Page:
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'No Problems' for Kenny Chesney

By GARY GRAFF   |   Aug. 4, 2003 at 7:11 PM
DETROIT, Aug. 4 (UPI) -- When Kenny Chesney released his latest album, "No Shoes, No Shirt, No Problems" in April of 2002, the country singer felt like "we had a chance to do something wonderful."

He didn't know how right he was.

"No Shoes...," the seventh release by the Tennessee-born Chesney, not only topped the Billboard country charts but also debuted at No. 1 on the Billboard Top 200, putting him in the rarefied territory of Garth Brooks, Shania Twain and the Dixie Chicks. And there have certainly been "No Problems" since then.

The album has gone on to sell more than three million copies and has launched five hit singles -- "The Good Stuff," "A Lot of Things Different," "Young," "Big Star" and the title track. Chesney scooped up CMT's Flameworthy Male Video Artist of the Year award and took home three Academy of Country Music trophies, including Top Male Vocalist. CMT aired a primetime Chesney special this past weekend; Wednesday, he's teaming with John Mellencamp to tape an installment of CMT's "Crossroads" that will air Oct. 3.

It all seemed to hit him at once at the ACM Awards ceremony in May, when a teary-eyed Chesney stood at the podium for the male vocalist honor.

"Y'know, I've been doing this awhile, 12 years, been down a lot of roads, seen a lot of things," Chesney, 35, recalls from a tour stop in Phoenix. "I've seen a lot of guys that I looked up to who stood in that same spot, and a majority of those guys were on the front row, looking at me winning that award -- (George) Strait and Vince Gill and Alan Jackson.

"For me to be standing in that spot and them watching me, it was an emotional moment for me."

Having spent plenty of time promoting "No Shoes...," Chesney says he fully understands why the album's popularity has endured -- though he hastens to add that he never could have predicted this level of success. But, in the wake of a romantic break-up, he took a year off to hone the album with co-producers Buddy Cannon and Norro Wilson, and the effort clearly paid off.

"I felt like it was the first time I've made a record where I could say there was my whole life in basically every song,'" Chesney explains. "You can listen to `No Shoes...' and see what I went through in the three years, personally, since I had my last studio album out. It felt like a lot of me, emotionally, in the record.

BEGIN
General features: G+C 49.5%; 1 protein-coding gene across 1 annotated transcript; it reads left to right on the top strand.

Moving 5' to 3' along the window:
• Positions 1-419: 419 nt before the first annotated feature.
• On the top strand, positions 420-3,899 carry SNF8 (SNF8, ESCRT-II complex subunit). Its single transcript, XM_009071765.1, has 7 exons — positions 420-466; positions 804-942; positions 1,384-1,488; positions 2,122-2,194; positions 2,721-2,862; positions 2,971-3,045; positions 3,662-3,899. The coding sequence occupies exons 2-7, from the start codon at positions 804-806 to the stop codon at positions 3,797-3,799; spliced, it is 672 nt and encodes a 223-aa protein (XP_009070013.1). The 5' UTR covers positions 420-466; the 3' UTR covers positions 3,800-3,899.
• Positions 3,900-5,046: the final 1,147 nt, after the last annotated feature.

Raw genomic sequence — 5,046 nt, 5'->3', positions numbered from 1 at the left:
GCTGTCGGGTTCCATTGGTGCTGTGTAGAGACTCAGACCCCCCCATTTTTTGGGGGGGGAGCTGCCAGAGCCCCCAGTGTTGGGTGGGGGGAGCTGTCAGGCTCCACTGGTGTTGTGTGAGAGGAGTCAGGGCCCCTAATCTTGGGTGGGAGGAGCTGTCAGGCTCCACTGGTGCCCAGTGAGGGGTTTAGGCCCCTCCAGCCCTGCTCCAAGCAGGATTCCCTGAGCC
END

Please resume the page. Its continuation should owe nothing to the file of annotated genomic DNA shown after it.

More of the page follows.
"When we got done mixing the record, me and my producers sat in the mastering studio and turned the lights out and cranked it up. Every song I went, `Well, I know why I recorded that.' There were different reasons, a different story, a different emotion for every song. That never happened on an album of mine before."

Now, however, Chesney has to figure out what comes next -- but he's not rushing to decide, either.

"We went in and recorded a few songs," he reports, "and I don't even know if those are gonna make the next record, to be honest with you. We're that early in the creative process. We're not going to have another studio album out, probably, until April of next year."

And even BNA, his record company -- which would surely like to cash in on "No Shoes..." sooner rather than later -- isn't pressuring him to start on his next project.

"They feel like it's a good idea if we take a deep breath before we put the next one out, too," Chesney says. "I'm glad. We've been pushing really hard for two years (on `No Shoes...'). Before we release the next one, we should collectively take a deep breath to re-focus and get ready."

One thing that will be coming out -- on Aug. 19 -- is a cover of the late Waylon Jennings' "Luckenbach, Texas," which Chesney and good pal Kid Rock teamed up on for the Jennings tribute album "I've Always Been Crazy." Chesney describes their rendition as "a little more edgy" than Jennings' original, "but still pretty straightforward."

He also hopes that he and Rock -- with whom Chesney recently vacationed in the Virgin Islands -- will have a chance to collaborate more in the future if the right opportunity came along.

"He's become a really good buddy of mine," Chesney says, "but I wouldn't do it just for the sake of doing it. If we had a song that made sense, then maybe one day we'll do it. I never say never."

© 2003 United Press International, Inc. All Rights Reserved. Any reproduction, republication, redistribution and/or modification of any UPI content is expressly prohibited without UPI's prior written consent.
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